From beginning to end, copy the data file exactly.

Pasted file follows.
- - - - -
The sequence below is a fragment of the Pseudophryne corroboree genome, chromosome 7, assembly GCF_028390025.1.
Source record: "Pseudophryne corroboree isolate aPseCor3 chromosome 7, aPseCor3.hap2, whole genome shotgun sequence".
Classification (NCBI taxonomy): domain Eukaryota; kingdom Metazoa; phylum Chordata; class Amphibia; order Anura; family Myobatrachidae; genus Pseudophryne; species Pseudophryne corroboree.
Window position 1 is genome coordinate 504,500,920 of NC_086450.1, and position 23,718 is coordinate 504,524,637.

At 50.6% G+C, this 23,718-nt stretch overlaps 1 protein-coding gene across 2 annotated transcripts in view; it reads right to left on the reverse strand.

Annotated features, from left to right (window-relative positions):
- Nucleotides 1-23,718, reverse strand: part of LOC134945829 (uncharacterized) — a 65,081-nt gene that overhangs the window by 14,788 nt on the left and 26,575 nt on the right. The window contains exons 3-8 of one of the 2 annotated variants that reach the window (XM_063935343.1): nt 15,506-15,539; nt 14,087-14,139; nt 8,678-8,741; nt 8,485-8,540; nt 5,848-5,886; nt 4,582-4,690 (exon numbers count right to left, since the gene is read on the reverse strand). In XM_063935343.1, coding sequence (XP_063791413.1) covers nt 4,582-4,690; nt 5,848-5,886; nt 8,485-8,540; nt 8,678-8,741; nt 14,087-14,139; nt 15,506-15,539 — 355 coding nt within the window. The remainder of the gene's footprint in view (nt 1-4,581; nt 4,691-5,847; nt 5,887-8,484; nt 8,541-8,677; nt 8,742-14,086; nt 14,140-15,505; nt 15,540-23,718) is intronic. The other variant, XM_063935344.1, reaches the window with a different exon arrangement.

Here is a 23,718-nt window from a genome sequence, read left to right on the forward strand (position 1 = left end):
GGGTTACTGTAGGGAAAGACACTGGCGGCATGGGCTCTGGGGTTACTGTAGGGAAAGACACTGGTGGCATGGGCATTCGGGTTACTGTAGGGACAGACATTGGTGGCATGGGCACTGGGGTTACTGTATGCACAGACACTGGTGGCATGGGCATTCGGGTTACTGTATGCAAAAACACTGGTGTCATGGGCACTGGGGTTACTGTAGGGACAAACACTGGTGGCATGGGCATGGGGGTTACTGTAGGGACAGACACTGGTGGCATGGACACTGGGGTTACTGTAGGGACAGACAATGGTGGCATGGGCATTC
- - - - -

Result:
The sequence below is a fragment of the Pseudophryne corroboree genome, chromosome 7, assembly GCF_028390025.1.
Source record: "Pseudophryne corroboree isolate aPseCor3 chromosome 7, aPseCor3.hap2, whole genome shotgun sequence".
Classification (NCBI taxonomy): domain Eukaryota; kingdom Metazoa; phylum Chordata; class Amphibia; order Anura; family Myobatrachidae; genus Pseudophryne; species Pseudophryne corroboree.
Window position 1 is genome coordinate 504,500,920 of NC_086450.1, and position 23,718 is coordinate 504,524,637.

At 50.6% G+C, this 23,718-nt stretch overlaps 1 protein-coding gene across 2 annotated transcripts in view; it reads right to left on the reverse strand.

Annotated features, from left to right (window-relative positions):
- Nucleotides 1-23,718, reverse strand: part of LOC134945829 (uncharacterized) — a 65,081-nt gene that overhangs the window by 14,788 nt on the left and 26,575 nt on the right. The window contains exons 3-8 of one of the 2 annotated variants that reach the window (XM_063935343.1): nt 15,506-15,539; nt 14,087-14,139; nt 8,678-8,741; nt 8,485-8,540; nt 5,848-5,886; nt 4,582-4,690 (exon numbers count right to left, since the gene is read on the reverse strand). In XM_063935343.1, coding sequence (XP_063791413.1) covers nt 4,582-4,690; nt 5,848-5,886; nt 8,485-8,540; nt 8,678-8,741; nt 14,087-14,139; nt 15,506-15,539 — 355 coding nt within the window. The remainder of the gene's footprint in view (nt 1-4,581; nt 4,691-5,847; nt 5,887-8,484; nt 8,541-8,677; nt 8,742-14,086; nt 14,140-15,505; nt 15,540-23,718) is intronic. The other variant, XM_063935344.1, reaches the window with a different exon arrangement.

Here is a 23,718-nt window from a genome sequence, read left to right on the forward strand (position 1 = left end):
GGGTTACTGTAGGGAAAGACACTGGCGGCATGGGCTCTGGGGTTACTGTAGGGAAAGACACTGGTGGCATGGGCATTCGGGTTACTGTAGGGACAGACATTGGTGGCATGGGCACTGGGGTTACTGTATGCACAGACACTGGTGGCATGGGCATTCGGGTTACTGTATGCAAAAACACTGGTGTCATGGGCACTGGGGTTACTGTAGGGACAAACACTGGTGGCATGGGCATGGGGGTTACTGTAGGGACAGACACTGGTGGCATGGACACTGGGGTTACTGTAGGGACAGACAATGGTGGCATGGGCATTC